Why is the Roaring Fork River dry?
A dry section of river can be explained in several ways:
  1. Droughts can naturally cause sections of streams to run dry. If the snowpack, rainfall, and groundwater storage is unusually low for a year, or multiple years, the inputs to a stream system may be too low to sustain surface water flows.
  2. Legal diversions can dry up certain sections of rivers and streams. The upper Roaring Fork near Independence Pass, for example, may be dry several months of the year due to diversions that take water to Front Range communities. Other legal diversions exist, such as diversions used for pond and reservoir filling, irrigation and fire suppression.
  3. Illegal diversions of water are not common but can also cause the drying up of streams and rivers. If you suspect someone is illegally diverting water, please call the state engineer in Glenwood Springs at 970-945-5665.
  4. Depletions from groundwater wells can cause a watercourse to dry up. Much of the water in our streams is directly fed by groundwater (water from rain, snow and irrigation that flows underground before surfacing in a stream, river, spring or seep). Wells that access this groundwater essentially intercept the flow before it has the opportunity to surface. One well may not cause measurable changes in surface water, but the overall effect of many wells can dry up or significantly impact the amount of water in a stream.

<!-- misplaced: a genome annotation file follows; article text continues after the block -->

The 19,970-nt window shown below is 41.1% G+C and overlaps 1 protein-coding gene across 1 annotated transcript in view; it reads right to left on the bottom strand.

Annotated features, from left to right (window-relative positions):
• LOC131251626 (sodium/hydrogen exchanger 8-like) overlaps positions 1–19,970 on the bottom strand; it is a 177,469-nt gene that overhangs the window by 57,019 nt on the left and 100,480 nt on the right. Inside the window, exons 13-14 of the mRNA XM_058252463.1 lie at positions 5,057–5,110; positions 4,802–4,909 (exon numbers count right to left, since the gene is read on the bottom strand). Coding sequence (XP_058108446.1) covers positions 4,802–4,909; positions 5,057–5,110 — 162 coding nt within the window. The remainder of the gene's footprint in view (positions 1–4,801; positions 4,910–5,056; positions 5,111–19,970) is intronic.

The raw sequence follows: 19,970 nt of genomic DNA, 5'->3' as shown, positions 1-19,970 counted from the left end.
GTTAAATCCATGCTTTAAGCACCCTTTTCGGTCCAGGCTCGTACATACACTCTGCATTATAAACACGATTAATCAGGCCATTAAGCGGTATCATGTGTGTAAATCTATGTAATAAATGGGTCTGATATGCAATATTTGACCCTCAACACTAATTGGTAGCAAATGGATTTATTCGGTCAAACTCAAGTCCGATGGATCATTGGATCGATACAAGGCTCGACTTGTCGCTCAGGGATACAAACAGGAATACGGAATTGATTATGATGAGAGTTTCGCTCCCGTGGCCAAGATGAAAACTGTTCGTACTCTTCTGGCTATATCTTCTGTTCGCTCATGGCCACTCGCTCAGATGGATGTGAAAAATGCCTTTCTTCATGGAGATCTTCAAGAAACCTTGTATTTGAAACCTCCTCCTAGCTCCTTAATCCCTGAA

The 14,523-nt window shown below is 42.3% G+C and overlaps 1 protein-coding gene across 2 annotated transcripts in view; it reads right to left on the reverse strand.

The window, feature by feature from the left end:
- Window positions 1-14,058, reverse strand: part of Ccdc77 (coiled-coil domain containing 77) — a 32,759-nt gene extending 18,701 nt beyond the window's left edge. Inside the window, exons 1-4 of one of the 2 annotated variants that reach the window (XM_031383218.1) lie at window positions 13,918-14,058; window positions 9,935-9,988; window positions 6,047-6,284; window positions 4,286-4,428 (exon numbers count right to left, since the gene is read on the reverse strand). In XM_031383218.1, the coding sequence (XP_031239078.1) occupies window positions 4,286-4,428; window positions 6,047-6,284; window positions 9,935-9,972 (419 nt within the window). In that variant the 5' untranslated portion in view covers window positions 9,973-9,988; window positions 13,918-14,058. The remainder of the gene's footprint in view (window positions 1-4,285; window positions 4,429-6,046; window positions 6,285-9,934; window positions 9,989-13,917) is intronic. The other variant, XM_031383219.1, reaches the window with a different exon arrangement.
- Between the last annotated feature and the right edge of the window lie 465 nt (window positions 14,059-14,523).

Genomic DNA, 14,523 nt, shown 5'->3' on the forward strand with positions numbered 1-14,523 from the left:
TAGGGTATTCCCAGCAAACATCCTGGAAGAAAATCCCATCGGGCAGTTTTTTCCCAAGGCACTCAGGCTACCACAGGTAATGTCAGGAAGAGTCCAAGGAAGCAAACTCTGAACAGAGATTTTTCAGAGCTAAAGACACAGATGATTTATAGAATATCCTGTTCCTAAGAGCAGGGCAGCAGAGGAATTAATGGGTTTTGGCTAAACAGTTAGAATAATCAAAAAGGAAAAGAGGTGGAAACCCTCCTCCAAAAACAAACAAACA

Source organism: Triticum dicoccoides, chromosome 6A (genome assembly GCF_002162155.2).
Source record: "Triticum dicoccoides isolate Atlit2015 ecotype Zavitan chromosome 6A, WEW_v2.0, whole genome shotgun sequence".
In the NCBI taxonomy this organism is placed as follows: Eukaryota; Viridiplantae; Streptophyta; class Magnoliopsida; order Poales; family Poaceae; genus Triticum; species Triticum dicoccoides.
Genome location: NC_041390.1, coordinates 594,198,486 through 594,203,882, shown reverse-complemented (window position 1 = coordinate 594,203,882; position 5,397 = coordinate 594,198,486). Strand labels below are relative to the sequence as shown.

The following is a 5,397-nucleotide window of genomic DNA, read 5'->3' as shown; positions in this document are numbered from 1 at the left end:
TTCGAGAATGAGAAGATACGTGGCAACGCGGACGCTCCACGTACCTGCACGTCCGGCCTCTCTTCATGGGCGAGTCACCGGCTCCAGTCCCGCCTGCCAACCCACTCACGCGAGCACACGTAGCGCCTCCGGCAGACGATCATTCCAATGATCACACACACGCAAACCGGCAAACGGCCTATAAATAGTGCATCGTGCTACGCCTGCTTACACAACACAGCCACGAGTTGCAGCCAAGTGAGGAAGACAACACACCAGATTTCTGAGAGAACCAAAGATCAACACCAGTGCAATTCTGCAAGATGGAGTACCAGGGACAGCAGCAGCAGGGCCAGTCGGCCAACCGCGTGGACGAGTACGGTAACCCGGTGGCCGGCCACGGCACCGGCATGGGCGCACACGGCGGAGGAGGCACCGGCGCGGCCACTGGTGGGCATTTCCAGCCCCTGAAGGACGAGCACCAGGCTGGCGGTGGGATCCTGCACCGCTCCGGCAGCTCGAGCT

Show All Answers

1. What is a watershed?
2. Why is the Roaring Fork River dry?
3. Who do I call if I think someone is illegally diverting water?
4. Can I truck water to my site if I don't have a well?
5. Where can I obtain information about my well?
6. How do I apply for a well permit?
7. Is well water safe?
8. Who can test my well or spring water?
9. What if I want to harvest rainwater for household use?
10. Are magnesium chloride and sand affecting our water quality?
11. There is a ditch on my property. Can I use the water in it?
12. Can I use the water coming from a below-ground spring on my property?
13. How can I get water rights?
14. Why is the river foaming, red or brown?
15. Who do I call if I saw someone dumping something down a storm sewer?
16. I saw someone running equipment in a stream or digging in a stream bank. Is that OK?
17. Can I move the ditch on my property?
18. Whom do I call about a broken or overflowing ditch?
19. How do I find out who owns the ditch on my property?